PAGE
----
Adventures in Home Freeze Drying

By Lisa Barker, Guest Blogger

Like many of you, I was raised in a home that believed in home food storage; using what we grew by eating it immediately or storing it for later. We had a big cherry tree in the backyard that signaled the beginning of canning season, which went nearly nonstop through the end of the fall, when apples, pumpkins and other root vegetables ripened.

lisa barker

Lisa Barker

As I got older I used the skills my mother and grandmother had shared with me, and built a significant stock of wholesome, locally grown canned and dried foods that were preserved at the moment of peak ripeness.

Once, when my oldest daughter was five she went on one of her first “big girl” play dates. When she came home she said the family she had been visiting didn’t eat real peaches. When I asked her what that meant, she said they ate peaches out of a can which tasted like metal. Even at that early age my daughter appreciated the flavor of high-quality food that’s properly preserved.

When my girls were both in school I began working one to three mornings a week at a retail food storage and preparedness store, at which I quickly became a manager. While at this job, I became thoroughly acquainted with different methods of food preservation, including canning, pickling, dehydrating, salting, smoking, and freeze drying. One of the most interesting things about working at this store was seeing the different types of food that people wanted to preserve or purchase. Much of it was great; but, because many wanted to can their food, or purchase it in large containers (boxes of dehydrated food in number 10 cans), it was not very portable. If one had to leave home with a short warning it would be difficult to take much food along. Over the years with my own food storage I have tried to balance between canning, dehydrating and buying freeze-dried foods to make meals that can be put together quickly but also be transported easily if necessary.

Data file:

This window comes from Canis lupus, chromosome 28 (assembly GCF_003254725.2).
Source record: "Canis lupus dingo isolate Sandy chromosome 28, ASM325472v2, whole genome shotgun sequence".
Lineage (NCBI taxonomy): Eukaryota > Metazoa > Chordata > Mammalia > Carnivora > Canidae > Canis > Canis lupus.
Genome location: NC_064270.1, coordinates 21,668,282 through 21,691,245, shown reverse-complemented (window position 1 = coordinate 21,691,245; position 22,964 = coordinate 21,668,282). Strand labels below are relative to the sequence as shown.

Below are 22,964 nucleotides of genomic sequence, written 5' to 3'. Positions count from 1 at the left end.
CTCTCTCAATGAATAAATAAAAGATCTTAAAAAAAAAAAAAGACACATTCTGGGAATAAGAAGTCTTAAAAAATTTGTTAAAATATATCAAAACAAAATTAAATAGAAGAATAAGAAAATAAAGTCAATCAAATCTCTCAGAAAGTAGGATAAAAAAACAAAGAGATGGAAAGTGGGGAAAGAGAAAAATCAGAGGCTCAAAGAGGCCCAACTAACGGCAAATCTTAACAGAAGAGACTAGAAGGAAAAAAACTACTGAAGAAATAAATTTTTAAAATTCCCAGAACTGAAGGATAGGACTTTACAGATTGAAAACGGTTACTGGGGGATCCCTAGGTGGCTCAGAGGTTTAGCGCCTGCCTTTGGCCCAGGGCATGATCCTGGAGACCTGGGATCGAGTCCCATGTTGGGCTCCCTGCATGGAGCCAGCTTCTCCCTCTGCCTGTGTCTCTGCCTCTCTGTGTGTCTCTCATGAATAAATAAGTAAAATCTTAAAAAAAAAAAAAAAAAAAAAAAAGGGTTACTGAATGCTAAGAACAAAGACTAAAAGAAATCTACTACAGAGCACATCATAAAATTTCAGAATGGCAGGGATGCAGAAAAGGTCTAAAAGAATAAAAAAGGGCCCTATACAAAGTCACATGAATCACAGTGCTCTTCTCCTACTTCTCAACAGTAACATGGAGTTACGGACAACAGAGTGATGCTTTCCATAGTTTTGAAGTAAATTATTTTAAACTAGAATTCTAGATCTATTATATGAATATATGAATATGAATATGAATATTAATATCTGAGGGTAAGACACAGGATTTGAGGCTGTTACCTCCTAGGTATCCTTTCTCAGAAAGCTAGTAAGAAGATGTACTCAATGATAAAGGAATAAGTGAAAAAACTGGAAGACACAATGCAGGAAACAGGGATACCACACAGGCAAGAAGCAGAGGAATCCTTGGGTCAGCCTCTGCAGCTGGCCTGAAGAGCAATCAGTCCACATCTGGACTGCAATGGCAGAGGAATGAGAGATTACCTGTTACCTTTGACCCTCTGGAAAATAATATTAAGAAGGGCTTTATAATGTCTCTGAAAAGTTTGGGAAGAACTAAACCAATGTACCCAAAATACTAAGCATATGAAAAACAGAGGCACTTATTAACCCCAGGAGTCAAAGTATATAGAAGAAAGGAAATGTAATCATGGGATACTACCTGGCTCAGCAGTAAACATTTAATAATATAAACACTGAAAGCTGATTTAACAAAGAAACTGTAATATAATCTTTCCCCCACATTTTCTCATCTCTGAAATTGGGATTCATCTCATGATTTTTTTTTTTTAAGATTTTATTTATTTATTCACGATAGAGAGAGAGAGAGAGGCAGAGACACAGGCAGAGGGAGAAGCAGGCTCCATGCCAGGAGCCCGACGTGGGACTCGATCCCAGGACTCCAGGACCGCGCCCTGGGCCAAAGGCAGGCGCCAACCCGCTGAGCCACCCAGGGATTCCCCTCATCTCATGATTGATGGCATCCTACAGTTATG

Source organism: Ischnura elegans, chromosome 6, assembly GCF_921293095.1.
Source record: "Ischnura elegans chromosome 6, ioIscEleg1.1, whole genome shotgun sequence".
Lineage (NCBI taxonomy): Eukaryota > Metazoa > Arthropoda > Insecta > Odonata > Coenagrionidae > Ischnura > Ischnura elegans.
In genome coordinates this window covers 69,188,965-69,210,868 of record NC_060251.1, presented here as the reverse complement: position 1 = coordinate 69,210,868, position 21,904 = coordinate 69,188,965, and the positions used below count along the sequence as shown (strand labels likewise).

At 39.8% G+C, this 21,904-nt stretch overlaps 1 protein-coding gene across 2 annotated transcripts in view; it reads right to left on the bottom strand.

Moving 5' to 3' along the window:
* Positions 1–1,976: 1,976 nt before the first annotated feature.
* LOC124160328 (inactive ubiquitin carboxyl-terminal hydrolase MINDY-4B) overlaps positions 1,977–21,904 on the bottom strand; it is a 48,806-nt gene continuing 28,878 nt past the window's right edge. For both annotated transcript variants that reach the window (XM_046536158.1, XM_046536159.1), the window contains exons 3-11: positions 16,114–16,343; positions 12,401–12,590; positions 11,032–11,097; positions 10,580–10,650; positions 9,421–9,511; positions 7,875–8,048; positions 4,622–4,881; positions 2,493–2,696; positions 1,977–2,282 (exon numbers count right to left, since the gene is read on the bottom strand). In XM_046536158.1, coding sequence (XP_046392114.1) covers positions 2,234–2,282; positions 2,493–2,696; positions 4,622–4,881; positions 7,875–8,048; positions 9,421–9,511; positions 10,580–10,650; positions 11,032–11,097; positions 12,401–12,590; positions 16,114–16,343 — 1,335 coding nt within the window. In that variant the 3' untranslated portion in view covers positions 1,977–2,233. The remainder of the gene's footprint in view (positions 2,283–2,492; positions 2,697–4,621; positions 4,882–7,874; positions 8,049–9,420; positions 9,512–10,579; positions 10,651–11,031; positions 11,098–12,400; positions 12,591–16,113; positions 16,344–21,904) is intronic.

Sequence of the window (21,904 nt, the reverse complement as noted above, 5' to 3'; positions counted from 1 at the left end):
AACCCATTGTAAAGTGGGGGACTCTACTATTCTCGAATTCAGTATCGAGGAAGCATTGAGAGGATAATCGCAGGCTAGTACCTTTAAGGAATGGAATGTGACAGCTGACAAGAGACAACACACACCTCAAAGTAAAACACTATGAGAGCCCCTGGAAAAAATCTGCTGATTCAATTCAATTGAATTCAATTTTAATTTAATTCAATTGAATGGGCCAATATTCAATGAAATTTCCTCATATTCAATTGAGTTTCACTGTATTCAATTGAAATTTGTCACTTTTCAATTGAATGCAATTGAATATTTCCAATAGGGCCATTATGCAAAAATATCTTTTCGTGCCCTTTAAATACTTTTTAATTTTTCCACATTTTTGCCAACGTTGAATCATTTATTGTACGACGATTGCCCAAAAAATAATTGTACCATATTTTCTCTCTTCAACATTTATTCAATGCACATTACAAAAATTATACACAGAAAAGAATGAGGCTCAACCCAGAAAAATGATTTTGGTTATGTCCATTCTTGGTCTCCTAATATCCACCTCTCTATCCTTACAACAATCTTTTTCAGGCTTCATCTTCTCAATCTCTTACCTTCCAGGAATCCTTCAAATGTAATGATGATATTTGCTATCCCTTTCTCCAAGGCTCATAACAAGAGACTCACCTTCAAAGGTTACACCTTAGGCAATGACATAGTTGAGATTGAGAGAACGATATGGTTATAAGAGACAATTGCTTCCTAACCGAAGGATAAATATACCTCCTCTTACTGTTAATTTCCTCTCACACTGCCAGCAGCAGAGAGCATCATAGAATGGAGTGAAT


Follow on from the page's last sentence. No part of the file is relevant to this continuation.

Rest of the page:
I have often been asked the difference between freeze-dried and dehydrated foods. Of course, dehydrating is accomplished with low heat (110-160 degrees) using a dehydrator machine. It is lighter than canned food, as much of the water evaporates off; and because the food is heated it usually changes the flavor and color, and only retains 50-60 percent of its nutrient value. Freeze-dried food on the other hand is two to three times lighter than dehydrated food, as nearly 100% of the water is removed; and, it retains nearly all its original flavor and nutritional value because the water comes off while the food is cold! Because of this, for many years I’ve been sold on freeze-dried food.

While working at the food storage retail store I was asked over and over why folks can’t freeze dry their own food at home to which I would reply that most people don’t have the money it takes to purchase a commercial freeze drying unit, which was all that was available at the time. That was until I learned about the HarvestRight home freeze dryer, which I recognized right away as a game-changer. I contacted HarvestRight’s owners and given my background in food storage and my enthusiasm for an affordable home freeze-dryer we became friends. They asked if I would try their home freeze-dryer in exchange for doing some videos and writing some articles for their blog to which I enthusiastically agreed! So, this is the start of my adventure using this remarkable machine and then sharing my home freeze-drying experiences with you.

Over the coming weeks I’ll be freeze-drying a wide variety of items and will report on the processes, complete with photos, so stay tuned!


I would like to learn more about freeze drying food.
Some recipes are vague as many don’t post the amount of time to freeze dry for different foods. I have a Harvest Right Freeze dryer, some say just press the start button and it has a mind of its own. Is this true.

Yes, that is true. The freeze dryer is built to detect when the food is done. It typically takes between 22 to 38 hours to complete the process. Food type and quantity will affect the freeze dry cycle. Things like meat, peas, and corn dry quickly, while squash and watermelon can take longer. However, because portion size, thickness, water content, quantity, and cellular structure of food are all different, batch times will vary.

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